I'm doing mostly Linux work these days, and an astonishing amount of Linux code is written in C rather than C++ or something else.

There are very good reasons the Linux kernel, and for that matter, other kernels like Darwin, the various BSD distros, and so on are written in C. Here are a few:

  • C has often been called a "portable assembly language". It's fairly easy to mentally "compile" simple C statements for the target CPU and imagine what's going to happen, in terms of instructions and registers and so on. And you really want to be able to do that when working on an OS kernel.

  • There are a lot of library routines you simply can't use in a kernel, like malloc() or printf(), because they're unsafe in that context. You have to use special kernel equivalents, instead. The problem with C++ is that a lot of things people consider fundamental language features, like the new operator or iostreams or automatic object construction on the stack, would not be safe in the kernel in their default configurations. You might be able to hack something up that would work, but it's a lot easier to stick with the known, working solution, which is to use C.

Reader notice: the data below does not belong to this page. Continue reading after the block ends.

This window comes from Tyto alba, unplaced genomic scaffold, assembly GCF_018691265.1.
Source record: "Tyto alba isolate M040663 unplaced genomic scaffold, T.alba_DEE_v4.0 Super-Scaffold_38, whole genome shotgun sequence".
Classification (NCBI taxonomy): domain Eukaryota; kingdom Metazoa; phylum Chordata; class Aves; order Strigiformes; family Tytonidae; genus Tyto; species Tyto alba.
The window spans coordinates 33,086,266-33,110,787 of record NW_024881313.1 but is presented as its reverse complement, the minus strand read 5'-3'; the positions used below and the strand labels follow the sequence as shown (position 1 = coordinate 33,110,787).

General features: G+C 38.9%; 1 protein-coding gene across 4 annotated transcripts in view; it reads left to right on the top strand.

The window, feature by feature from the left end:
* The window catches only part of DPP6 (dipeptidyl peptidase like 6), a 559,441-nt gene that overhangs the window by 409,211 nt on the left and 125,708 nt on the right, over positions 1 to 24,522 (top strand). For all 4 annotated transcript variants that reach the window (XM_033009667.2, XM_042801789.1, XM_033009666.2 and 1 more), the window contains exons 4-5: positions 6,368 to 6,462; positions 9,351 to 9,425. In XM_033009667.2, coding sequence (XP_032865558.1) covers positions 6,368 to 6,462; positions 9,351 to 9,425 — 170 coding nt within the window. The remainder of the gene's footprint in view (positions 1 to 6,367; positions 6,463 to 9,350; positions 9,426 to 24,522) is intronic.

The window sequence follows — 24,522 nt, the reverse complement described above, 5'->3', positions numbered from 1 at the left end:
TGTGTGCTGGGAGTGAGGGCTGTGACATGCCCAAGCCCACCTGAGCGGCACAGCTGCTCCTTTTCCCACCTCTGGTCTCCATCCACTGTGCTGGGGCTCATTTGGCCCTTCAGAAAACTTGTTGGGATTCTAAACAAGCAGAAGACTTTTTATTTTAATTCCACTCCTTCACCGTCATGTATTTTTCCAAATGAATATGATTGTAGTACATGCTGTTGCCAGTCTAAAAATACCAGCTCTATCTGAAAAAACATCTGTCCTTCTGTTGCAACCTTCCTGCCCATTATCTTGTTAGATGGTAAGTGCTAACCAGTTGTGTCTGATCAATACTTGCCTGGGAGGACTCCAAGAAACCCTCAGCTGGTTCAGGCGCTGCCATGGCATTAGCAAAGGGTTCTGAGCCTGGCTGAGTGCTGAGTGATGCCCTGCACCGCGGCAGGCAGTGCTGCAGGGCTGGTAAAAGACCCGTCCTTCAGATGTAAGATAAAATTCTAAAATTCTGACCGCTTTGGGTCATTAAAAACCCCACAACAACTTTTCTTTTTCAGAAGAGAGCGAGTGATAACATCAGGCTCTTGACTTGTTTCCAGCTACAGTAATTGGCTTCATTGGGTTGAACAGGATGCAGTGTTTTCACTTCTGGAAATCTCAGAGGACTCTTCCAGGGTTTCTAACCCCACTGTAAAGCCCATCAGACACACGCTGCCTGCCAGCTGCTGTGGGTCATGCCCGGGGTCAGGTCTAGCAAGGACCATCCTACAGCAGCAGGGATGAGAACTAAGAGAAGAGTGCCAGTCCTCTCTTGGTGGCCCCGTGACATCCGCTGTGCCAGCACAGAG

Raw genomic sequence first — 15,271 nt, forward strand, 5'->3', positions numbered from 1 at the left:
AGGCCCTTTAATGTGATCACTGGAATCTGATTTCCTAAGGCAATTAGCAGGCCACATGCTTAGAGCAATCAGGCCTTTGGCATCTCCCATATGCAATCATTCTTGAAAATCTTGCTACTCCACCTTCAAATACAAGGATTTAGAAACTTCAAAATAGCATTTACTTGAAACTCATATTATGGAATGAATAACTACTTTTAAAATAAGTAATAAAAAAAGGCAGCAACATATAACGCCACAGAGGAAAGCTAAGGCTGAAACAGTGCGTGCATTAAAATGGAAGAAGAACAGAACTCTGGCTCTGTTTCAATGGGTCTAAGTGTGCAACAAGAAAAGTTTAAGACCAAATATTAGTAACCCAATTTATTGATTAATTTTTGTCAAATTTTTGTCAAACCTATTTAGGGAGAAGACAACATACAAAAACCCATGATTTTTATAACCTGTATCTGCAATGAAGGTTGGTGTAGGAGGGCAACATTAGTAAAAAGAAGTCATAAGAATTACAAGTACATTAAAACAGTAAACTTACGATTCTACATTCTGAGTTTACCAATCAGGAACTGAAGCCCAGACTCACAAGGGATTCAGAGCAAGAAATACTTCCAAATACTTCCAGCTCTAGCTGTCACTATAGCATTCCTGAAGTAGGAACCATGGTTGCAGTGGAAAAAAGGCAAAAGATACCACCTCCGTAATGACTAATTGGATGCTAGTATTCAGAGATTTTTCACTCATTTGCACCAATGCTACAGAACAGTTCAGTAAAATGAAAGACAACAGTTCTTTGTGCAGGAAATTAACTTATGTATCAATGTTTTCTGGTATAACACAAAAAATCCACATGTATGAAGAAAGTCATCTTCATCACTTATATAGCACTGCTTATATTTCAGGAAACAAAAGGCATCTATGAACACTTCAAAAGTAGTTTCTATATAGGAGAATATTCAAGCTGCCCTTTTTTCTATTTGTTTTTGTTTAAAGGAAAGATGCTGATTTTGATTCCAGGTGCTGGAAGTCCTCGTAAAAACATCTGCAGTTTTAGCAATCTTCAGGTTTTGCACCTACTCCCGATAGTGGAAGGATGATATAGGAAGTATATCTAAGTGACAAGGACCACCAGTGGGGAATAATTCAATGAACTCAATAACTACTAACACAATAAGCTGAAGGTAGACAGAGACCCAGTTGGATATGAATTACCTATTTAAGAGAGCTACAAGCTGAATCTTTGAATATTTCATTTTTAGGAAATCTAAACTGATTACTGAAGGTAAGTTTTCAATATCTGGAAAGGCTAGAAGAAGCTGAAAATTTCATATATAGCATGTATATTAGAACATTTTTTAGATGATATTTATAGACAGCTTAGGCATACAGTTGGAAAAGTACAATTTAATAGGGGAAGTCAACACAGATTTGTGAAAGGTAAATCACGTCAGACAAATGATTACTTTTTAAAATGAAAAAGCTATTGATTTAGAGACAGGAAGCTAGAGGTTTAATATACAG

• The code base is already written in C, and it would be a huge job to convert it to C++.

  • For a given CPU architecture, the code generated from C is pretty standardized. Not so with C++, particularly for things like templates and inline functions. The machine language from C++ is pretty unpredictable, and some C++ compilers produce really bloated code. That's not something you want in a kernel, whose code needs to be as predictable, fast, and small as possible.

A lot of other "user space" functionality in Linux is written in C, too. Some of the components I work on that are that way include X Windows, GLib/GObject, GDK/GTK, Cairo, Pango, and Clutter. All of these could have been written or rewritten in C++, but there seems to be an preference for C in the Linux world.

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Embedded devices, trading algorithms, sound processing algorithms, drivers, Linux Kernel, etc.